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Early this morning was spent working on the cover for Love Our Life – A Game Approach to Health. It includes an emoji-based icon of a smile and a small print prompt on the bottom that may be included on every page. Quite a few thoughts and variations have been explored in the cover with the idea of having enough uniqueness to be seen, remembered and picked up. Once it is picked up the back cover must be interesting enough to open the book. As I write this and read the brief blurb on the back, I feel that it doesn’t have enough grabbing power. The words do convey what is to be found in the book but they aren’t stimulating enough.

The other day Jerry suggested that I do the main ideas as bullet points for the back cover. I have already done several of the existing forty-three subject essays as bullet point lists. Some of those lists are game titles. Perhaps it would be intriguing to post an easy but interesting challenge.

Can you close your eyes right now and imagine putting your hand on some candy? If you find yourself drooling you have a problem. So, try playing this game … When at the grocery store in the checkout line, hover your hand over the pile of candy and say to yourself, “I don’t need this candy in my home tempting me all the time. I can say no right now and eliminate that problem.” If you have time you can carry on a long conversation with yourself about that candy. Doing that successfully a single time is a success and sets up the possibility of doing it again the next time you are at the store. After doing this successfully for a while you will have a strong habit of resisting candy in that particular situation. As a bonus, you will have the possibility of applying that habit when you are at parties and there is a pile of candies and cakes. This isn’t dieting. You are not depriving yourself of anything because you are just playing a game. At any moment you can choose to stop playing the game but by not taking the candy you are winning the game. There is a point system for measuring your successful passing by of things you don’t want.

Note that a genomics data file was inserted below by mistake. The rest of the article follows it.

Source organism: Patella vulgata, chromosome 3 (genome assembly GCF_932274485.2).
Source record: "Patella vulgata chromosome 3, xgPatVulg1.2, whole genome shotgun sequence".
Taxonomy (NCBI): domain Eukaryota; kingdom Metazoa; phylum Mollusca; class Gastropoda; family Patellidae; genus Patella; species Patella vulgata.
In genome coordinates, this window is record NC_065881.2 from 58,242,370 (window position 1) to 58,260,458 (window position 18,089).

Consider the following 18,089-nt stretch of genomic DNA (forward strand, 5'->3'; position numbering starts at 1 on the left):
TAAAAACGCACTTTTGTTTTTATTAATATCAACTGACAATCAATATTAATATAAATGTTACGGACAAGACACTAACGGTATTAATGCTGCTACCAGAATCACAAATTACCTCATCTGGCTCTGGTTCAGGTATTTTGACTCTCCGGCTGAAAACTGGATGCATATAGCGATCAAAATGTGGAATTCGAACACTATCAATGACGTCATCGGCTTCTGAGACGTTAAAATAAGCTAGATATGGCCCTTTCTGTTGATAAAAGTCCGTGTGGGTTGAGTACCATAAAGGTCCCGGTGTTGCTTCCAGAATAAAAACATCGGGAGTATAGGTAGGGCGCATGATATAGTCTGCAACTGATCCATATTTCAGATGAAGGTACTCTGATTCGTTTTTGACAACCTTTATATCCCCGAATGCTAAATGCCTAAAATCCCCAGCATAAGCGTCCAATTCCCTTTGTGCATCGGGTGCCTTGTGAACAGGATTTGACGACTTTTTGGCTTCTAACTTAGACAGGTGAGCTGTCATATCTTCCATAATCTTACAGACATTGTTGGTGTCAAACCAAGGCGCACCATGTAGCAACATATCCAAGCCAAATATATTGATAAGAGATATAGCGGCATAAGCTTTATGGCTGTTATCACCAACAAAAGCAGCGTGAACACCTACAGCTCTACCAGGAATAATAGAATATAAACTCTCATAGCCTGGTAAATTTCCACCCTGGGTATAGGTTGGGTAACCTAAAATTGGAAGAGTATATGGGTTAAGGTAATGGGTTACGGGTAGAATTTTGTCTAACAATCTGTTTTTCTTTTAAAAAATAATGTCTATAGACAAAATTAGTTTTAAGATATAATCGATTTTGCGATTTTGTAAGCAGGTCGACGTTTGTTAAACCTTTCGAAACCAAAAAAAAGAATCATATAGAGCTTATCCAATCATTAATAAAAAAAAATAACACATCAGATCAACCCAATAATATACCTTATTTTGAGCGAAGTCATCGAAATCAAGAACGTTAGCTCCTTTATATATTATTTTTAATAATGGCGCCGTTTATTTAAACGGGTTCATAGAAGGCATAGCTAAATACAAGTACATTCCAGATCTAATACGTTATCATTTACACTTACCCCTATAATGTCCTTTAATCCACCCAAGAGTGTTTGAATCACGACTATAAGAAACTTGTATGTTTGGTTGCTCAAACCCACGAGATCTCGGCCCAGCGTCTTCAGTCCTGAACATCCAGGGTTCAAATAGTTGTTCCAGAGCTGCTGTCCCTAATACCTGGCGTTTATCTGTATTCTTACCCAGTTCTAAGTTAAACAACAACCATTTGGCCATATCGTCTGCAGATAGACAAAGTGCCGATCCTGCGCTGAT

Those are the kinds of thoughts I have been mulling over for months.

Later in the morning, I attended a two-hour conversation where people were discussing their life trajectories and how they were coping with their problems. I haven’t spoken up for weeks in these conversations because my problems seem trivial and abstract compared to other people’s serious problems. The problems of writing a book about trying to save a billion people from their obesity are nothing compared to their awful problems. My problems are more concerned with avoiding distractions. For example, thinking about where am I going to go for the coming solar eclipse and then cruising Google Earth for a long time. I have been invited to a ranch where the eclipse is going to be a minute long, but it’s going to be two minutes long out at our ex-family farm, but I don’t have any access to that anymore. Besides, it is recommended that you get to those good locations three days before the event and plan on staying for another day to avoid the huge exodus after the event.

Debbie and I went to an eclipse lecture for two hours this evening. I won a T-shirt for answering more questions right than a hundred other people. I usually win a T-shirt at these Science Pub events and then give it to someone who needs an orange OSU shirt. After the lecture, I talked to an ex-astronaut for a couple of minutes and then to the speaker for about ten minutes until the lecture hall was empty and he was headed home. Typical me.

My iPhone says I walked over 7,000 steps today.

It was a typical day but I want to make the LOL book read much better. Distractions.